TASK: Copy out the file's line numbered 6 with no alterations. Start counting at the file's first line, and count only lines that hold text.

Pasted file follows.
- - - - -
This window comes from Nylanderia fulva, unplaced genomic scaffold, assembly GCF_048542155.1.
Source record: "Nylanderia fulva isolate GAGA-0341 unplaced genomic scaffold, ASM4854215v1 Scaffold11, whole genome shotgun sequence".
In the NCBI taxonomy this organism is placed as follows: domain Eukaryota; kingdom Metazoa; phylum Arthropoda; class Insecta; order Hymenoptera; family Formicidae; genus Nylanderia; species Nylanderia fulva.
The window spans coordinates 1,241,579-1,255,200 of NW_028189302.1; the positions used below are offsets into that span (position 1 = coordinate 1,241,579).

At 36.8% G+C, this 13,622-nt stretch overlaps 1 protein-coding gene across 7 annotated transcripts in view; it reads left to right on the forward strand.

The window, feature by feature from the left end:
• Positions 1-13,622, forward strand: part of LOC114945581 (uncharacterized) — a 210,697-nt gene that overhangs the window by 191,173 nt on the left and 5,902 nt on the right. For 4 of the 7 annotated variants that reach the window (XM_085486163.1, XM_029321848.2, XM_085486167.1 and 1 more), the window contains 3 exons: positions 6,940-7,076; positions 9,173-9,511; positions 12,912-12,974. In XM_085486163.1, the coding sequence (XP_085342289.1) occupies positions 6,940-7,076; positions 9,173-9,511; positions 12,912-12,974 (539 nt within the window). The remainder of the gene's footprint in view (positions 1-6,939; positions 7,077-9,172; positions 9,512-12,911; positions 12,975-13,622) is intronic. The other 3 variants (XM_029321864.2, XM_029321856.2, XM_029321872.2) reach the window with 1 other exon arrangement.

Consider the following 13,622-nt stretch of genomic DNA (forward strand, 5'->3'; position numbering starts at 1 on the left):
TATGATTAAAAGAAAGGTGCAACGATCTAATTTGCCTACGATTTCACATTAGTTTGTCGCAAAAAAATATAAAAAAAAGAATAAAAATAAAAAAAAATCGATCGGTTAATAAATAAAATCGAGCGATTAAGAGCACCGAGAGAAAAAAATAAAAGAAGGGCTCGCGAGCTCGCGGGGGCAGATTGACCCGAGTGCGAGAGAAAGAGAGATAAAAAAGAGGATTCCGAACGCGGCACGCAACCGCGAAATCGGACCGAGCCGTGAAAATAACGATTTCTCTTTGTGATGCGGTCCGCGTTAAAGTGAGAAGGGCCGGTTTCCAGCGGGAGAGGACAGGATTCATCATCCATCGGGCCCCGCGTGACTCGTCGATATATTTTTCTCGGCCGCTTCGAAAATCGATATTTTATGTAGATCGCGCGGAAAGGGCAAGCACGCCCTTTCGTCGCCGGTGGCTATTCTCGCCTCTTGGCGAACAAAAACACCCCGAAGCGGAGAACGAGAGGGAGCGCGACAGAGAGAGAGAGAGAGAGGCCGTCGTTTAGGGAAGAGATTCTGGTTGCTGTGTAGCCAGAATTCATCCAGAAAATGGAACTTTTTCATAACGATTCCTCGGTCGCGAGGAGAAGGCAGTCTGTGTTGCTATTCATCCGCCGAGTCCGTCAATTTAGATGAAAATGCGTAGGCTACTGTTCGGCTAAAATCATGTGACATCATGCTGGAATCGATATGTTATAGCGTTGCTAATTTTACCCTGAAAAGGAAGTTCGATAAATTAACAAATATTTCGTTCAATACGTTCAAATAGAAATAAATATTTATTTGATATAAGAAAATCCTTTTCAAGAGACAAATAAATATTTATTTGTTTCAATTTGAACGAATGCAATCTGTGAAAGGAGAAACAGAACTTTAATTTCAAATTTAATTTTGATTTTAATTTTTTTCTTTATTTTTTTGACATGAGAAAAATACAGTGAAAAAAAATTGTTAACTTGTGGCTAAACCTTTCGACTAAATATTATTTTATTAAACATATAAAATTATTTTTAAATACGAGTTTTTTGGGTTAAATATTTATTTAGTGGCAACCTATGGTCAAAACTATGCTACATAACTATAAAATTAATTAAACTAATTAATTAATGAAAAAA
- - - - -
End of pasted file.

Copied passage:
The window, feature by feature from the left end: